A little good environmental news
Nothing will come of the Cancun climate talks, pundits predict, and the Republican-led Congress is poised to do exactly nothing to reduce greenhouse gas emissions. And yet two tiny nuggets of news suggest that we might see some environmental progress yet.
Senators of both parties wrote a letter to that chamber's leadership supporting environmentalists' demand to stop subsidizing ethanol. Refining incentives go to major oil companies, who hardly need or deserve the help. Agricultural subsidies, meanwhile, have driven up the price of corn worldwide, increasing the number of hungry bellies. Environmentally, ethanol is not much better than fossil fuel because so much fossil fuel is used in its production. Some studies suggest ethanol is actually worse for air quality.
Not glamorous, but a start. And 26 Democratic Senators — and Republican George LeMieux (Fla.) — are pushing for the continuation of a grants program for renewable energy projects. Many economists, venture capitalists and industry insiders agree with Energy Secretary Steven Chu's recent claim that the renewable energy industry will live or die by government incentive programs. And whether or not the United States moves aggressively into greener energy, China is already doing it, so failure to develop cleantech know-how will simply increase our trade debt and the diplomatic hamstringing that accompanies it.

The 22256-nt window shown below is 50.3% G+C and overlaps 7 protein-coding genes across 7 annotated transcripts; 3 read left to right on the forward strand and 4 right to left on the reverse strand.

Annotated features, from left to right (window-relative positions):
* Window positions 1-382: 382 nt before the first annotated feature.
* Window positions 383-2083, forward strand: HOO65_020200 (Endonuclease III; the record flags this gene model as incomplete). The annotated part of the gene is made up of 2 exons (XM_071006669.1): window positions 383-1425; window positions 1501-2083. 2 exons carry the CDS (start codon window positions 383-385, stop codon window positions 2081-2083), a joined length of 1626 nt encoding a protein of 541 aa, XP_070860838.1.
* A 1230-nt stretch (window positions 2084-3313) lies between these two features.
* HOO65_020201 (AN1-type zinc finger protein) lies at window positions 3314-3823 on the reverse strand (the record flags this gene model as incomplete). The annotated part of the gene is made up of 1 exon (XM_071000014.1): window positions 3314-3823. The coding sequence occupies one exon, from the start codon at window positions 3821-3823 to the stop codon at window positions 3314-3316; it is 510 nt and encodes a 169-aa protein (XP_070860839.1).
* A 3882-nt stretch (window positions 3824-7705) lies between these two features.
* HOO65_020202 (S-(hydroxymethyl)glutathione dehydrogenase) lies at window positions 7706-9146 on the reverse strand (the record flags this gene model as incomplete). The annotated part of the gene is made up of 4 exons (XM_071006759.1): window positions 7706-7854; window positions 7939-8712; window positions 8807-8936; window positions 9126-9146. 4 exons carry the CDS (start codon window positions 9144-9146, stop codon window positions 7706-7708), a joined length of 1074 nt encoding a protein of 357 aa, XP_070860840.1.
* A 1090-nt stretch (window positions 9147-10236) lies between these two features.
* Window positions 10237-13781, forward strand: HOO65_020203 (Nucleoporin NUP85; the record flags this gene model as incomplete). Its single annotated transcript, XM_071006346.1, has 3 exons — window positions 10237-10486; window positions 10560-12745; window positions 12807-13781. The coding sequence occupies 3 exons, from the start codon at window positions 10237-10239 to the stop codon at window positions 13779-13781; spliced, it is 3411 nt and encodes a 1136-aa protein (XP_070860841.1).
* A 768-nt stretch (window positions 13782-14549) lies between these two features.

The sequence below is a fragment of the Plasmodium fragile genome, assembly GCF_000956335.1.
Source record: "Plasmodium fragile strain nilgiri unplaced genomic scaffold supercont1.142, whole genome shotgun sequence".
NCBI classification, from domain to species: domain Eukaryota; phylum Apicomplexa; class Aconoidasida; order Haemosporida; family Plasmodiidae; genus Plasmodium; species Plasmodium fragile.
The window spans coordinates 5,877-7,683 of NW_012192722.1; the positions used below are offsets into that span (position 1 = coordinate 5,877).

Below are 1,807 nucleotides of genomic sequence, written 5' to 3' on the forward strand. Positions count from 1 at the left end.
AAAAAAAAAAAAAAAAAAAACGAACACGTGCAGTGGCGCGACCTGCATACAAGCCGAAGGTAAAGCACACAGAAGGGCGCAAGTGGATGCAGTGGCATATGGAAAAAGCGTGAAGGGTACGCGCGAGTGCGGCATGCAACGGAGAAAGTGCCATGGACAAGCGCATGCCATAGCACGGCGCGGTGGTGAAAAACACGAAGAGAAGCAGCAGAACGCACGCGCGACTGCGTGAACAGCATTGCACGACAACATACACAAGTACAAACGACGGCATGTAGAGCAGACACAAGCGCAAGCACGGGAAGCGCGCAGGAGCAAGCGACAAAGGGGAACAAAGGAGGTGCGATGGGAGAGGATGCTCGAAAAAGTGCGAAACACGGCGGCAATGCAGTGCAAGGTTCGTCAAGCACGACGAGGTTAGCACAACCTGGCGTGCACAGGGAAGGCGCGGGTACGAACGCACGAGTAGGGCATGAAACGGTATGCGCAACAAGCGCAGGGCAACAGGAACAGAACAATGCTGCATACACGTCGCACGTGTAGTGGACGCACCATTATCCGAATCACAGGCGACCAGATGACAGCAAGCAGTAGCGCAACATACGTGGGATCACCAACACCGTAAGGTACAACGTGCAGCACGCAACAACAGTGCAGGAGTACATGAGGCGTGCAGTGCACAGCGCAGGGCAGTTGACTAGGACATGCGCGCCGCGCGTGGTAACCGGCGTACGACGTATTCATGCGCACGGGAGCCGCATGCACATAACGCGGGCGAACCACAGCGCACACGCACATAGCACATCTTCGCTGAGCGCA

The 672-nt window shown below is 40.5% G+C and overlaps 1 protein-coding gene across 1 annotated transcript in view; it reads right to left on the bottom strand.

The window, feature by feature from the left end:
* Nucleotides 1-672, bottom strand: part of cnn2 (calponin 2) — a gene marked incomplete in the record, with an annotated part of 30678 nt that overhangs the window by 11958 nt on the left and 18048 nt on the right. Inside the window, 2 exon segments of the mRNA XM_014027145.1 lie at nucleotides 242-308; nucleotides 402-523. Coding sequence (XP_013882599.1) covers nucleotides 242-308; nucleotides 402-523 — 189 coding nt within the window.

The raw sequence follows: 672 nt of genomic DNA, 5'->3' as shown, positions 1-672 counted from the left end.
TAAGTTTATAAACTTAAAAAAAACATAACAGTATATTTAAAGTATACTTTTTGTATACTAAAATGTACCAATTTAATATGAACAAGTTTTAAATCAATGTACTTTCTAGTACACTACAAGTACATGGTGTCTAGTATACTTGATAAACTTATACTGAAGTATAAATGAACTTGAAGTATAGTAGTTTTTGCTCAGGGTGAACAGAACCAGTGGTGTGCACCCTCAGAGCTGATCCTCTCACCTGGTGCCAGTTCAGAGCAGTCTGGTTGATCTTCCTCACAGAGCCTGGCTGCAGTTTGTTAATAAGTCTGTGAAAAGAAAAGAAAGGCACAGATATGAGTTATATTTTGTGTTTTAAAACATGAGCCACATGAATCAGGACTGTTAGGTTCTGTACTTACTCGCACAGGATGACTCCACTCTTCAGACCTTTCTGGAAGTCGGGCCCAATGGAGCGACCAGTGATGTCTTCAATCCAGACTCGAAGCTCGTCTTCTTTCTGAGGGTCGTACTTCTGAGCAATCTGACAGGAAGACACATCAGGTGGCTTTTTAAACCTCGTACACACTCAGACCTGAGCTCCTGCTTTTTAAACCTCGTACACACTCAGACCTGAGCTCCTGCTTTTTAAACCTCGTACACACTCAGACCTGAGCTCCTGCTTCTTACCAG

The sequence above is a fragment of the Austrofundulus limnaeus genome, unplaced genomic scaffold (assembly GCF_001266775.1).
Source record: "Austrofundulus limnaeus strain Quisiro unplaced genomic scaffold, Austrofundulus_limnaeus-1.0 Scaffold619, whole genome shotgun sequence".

What's more, the greener parts of the stimulus bill were those that saw most job-creation. (The tax cuts, which likely will be extended, saw least.)
Reducing hunger instead of exacerbating it and cultivating cleaner air are among a laundry list of good reasons to develop cleaner energy instead of continuing to subsidize fossil fuels and industrial farming. It's a relief to see some of our lawmakers agree.